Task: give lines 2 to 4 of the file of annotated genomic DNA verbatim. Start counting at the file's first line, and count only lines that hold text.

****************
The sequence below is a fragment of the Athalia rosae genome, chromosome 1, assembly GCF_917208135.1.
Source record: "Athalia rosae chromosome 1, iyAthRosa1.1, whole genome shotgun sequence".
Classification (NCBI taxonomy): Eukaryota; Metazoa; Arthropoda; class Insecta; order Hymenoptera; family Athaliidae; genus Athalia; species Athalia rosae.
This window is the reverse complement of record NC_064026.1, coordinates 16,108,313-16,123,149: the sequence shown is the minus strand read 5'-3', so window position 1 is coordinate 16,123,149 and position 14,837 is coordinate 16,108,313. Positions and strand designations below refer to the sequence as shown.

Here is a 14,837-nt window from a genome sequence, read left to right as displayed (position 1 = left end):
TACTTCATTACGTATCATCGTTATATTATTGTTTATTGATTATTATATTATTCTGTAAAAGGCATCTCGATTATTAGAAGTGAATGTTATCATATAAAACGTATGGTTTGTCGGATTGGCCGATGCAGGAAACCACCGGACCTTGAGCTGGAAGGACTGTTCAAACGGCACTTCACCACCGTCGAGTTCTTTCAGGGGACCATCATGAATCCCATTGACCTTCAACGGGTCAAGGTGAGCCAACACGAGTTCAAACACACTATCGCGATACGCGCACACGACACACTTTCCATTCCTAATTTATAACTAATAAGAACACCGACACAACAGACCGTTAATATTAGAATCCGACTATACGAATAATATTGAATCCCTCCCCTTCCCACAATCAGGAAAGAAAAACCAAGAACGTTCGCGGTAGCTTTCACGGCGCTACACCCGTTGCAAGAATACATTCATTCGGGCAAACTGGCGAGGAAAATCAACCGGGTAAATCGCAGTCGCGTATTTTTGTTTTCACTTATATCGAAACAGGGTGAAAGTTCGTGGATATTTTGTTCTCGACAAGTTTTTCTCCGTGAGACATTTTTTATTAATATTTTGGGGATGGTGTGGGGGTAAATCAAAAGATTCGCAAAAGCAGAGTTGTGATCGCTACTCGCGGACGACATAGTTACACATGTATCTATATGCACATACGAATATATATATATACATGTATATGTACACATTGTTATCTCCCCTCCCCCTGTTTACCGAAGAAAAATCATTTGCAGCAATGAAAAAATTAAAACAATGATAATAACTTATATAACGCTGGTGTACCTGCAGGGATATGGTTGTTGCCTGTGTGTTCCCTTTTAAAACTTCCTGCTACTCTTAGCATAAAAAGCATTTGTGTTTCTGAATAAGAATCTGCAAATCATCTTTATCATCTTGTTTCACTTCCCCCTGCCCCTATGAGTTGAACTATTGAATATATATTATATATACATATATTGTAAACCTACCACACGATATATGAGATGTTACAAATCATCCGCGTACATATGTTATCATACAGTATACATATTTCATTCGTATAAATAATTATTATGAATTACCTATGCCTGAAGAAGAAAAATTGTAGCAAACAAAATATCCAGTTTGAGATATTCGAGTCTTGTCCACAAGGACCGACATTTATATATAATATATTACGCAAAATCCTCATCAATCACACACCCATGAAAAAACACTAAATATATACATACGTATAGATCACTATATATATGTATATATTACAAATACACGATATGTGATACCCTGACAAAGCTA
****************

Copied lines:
Source record: "Athalia rosae chromosome 1, iyAthRosa1.1, whole genome shotgun sequence".
Classification (NCBI taxonomy): Eukaryota; Metazoa; Arthropoda; class Insecta; order Hymenoptera; family Athaliidae; genus Athalia; species Athalia rosae.
This window is the reverse complement of record NC_064026.1, coordinates 16,108,313-16,123,149: the sequence shown is the minus strand read 5'-3', so window position 1 is coordinate 16,123,149 and position 14,837 is coordinate 16,108,313. Positions and strand designations below refer to the sequence as shown.